Also, with Time Warner's "look back" feature, you can't fast forward, or at least you couldn't when it first came out a few years ago, and we tried it because it was free for a few months.

6 TV's in the house on FiOS and we only pay $4.99/month to connect them all!!! Power to the CableCard and WMC7!!!
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Old 06-21-2012, 11:02 AM - Thread Starter
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It was once said to me that the U.S. Government is just a huge corporation that incorporates a bunch of big corporations. It is no longer of, by and for the people but of, by and for the corporations.

There's a couple reasons I don't use HULU or Youtube (or most other on-line streaming of TV Shows) and the inability to fastforward through commercials is the top one. So I complain by not using it.

I think controlling the operation of a customer owned DVR or WMC is just flat out wrong and an intrusion into my world but if they put it in the ToU what are you to do but cancel the service. Putting it into a DVR that TW owns is not a problem. It is leased equipment and they can do as they please with it.

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Old 06-21-2012, 11:10 AM
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Quote:
Originally Posted by blueiedgod View Post

I think is similar move was made in the 80s after the laws were finally writted to legally allow people to record live TV for later viewing under the "fair use act" and broadcasters complained that people were fast forwarding the commercials. Congress shot them down, and pointed to the "fair use act" basically saying that "whatever you do in your own home is your business"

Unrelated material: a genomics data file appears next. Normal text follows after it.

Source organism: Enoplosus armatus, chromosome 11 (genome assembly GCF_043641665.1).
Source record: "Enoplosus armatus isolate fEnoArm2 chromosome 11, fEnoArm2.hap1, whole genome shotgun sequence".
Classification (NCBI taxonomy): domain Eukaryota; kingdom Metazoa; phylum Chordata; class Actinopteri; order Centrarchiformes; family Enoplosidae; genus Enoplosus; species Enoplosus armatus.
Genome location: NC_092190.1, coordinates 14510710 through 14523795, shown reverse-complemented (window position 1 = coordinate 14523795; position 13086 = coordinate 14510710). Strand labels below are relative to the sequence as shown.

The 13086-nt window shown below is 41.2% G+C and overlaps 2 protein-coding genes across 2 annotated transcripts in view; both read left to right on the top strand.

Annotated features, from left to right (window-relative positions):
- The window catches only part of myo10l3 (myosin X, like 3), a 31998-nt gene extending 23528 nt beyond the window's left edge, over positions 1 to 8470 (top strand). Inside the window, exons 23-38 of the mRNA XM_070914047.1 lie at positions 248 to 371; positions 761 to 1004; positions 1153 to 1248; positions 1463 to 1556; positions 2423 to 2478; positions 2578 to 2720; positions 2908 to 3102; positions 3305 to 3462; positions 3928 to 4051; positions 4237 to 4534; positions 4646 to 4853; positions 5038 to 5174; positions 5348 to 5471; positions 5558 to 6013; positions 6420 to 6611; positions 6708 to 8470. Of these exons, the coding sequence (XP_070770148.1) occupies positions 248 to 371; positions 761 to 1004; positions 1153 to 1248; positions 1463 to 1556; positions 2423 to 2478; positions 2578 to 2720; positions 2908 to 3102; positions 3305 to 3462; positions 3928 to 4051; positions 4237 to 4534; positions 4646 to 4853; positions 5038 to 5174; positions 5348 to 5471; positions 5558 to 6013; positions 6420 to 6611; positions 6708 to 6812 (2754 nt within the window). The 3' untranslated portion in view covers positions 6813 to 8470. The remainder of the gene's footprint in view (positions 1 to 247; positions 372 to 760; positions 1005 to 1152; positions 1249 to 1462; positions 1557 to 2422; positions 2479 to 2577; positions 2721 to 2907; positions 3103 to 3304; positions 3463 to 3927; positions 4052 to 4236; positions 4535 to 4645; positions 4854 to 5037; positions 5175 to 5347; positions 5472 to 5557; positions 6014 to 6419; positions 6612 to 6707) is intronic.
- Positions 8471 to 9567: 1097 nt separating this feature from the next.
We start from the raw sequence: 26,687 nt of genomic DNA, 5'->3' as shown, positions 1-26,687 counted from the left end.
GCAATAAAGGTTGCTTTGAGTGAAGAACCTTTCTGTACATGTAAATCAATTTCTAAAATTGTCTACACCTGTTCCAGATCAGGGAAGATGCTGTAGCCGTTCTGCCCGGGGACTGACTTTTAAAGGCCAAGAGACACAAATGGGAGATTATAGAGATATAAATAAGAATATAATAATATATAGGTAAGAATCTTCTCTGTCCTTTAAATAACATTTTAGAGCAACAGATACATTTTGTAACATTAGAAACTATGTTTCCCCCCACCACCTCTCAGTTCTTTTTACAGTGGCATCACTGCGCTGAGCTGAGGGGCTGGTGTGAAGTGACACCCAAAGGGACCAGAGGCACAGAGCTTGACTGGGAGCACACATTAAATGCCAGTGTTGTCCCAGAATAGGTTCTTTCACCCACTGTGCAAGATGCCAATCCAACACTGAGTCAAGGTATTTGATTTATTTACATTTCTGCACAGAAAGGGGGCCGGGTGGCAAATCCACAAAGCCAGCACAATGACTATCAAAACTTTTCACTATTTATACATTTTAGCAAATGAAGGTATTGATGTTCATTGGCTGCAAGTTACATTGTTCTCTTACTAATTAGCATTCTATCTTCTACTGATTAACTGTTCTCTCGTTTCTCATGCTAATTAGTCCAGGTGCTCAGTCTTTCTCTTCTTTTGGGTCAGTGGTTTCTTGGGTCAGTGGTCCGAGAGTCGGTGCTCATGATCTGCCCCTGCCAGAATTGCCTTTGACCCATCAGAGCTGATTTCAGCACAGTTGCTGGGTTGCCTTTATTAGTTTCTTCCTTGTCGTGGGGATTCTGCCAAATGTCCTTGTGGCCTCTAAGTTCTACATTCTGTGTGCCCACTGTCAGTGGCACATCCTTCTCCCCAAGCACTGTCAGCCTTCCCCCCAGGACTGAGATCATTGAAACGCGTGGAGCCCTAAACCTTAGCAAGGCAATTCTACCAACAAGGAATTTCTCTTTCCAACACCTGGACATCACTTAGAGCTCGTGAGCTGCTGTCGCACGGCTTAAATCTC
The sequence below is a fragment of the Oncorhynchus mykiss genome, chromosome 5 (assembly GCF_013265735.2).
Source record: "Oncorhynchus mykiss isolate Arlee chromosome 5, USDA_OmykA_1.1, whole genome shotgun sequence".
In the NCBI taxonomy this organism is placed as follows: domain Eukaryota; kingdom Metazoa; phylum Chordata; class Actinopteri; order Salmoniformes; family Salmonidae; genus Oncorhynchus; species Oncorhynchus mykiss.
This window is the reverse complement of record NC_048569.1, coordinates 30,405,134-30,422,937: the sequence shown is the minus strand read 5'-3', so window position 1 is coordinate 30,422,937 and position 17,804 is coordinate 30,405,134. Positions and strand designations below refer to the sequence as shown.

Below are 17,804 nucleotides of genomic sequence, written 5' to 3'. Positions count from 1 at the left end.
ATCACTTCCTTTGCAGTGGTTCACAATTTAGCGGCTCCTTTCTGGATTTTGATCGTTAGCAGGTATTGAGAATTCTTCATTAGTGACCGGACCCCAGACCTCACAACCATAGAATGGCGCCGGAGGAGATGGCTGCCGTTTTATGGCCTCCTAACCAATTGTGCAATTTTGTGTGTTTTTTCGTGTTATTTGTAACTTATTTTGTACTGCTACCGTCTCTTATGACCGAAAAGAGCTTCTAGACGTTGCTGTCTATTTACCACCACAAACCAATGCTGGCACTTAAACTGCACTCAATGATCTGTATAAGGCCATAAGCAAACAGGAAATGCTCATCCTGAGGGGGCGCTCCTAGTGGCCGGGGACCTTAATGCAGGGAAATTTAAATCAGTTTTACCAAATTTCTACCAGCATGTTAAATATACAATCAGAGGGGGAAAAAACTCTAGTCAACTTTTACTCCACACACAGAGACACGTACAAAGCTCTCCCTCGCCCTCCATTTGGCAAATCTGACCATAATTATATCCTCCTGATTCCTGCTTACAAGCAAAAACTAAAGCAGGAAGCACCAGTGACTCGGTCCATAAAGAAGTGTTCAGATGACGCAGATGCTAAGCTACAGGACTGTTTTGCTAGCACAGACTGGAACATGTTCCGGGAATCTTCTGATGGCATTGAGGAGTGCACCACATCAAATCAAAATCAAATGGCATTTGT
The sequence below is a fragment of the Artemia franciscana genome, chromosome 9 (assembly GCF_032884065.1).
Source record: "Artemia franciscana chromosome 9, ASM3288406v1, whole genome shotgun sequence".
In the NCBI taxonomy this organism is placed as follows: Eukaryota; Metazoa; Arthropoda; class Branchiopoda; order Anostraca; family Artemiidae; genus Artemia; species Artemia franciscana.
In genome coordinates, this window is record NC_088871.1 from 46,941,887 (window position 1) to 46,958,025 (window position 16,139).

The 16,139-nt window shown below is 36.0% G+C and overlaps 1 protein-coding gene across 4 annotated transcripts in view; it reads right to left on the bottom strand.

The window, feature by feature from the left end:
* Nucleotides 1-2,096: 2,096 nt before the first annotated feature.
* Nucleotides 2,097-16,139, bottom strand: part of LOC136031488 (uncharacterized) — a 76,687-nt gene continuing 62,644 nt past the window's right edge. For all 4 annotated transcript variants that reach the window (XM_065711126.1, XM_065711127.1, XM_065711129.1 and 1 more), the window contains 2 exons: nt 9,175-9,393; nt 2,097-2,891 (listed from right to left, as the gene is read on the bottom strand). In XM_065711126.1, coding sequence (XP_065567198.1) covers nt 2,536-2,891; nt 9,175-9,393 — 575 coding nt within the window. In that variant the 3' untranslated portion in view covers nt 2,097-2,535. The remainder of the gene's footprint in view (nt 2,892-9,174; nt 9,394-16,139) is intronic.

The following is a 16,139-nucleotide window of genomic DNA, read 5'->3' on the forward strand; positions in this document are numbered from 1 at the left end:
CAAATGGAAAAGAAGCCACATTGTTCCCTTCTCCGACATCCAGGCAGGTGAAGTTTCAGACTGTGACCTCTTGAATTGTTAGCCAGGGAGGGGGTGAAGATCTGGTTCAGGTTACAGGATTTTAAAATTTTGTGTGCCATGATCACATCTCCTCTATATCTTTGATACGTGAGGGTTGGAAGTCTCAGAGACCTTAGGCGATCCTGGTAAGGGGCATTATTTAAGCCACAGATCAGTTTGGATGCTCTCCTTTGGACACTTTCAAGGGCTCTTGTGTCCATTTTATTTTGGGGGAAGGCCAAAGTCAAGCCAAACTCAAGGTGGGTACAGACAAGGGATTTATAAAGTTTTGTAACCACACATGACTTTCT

Actually, it was the Supreme Court in the Betamax case that determined that time shifting recording was a fair use, not Congress, and they certainly never said anything close to "whatever you do in your home is your own business." Nothing was ever written into the law by Congress either permitting or banning home recording (at least until the DMCA prohibited circumvention of encryption).

But I expect, and the words used by Comcast indicate, that they are sensitive to the political backlash they would face from totally disabling the fast forward button.

It looks to me like there are two aspects here. First, they got a patent on some method to prevent "trick mode functionality" which sounds to me like it is directed specifically at automatic commerical skipping processes like the Dish network DVR, NOT at disabling the general use of the fast forward button. Second, it indicates they are already disabling FF functionality in some extra services they are providing like the "look back" process. That would be similar to what, for example, CBS does in its NCAA basketball tournament webcasts where they disable the ability to change games during commercials.

My guess is that politically they can get away with disabling FF on these "extra" services, even though they would likely face a backlash if they tried it on regular broadcasts. Regarding the Dish DVR, they're going to fight that out in the courts, and then perhaps in Congress, and probably in the next round of contract negotiations.

But it may be premature to assume they are going to try to completely disable the use of fast forward on DVRs. Maybe they are actually dumb enough to do that, but I kind of doubt that they are.
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Old 06-21-2012, 11:22 AM - Thread Starter
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Time Warner owns a lot of content that they also deliver via the cables and switches they own. They want you to watch the commercials to pay for what you already pay a monthly fee for as well if you are on their system. They will market this as an enhancement for the benefit of the customer and raise the rate for DVR renters to pay for this enhancement.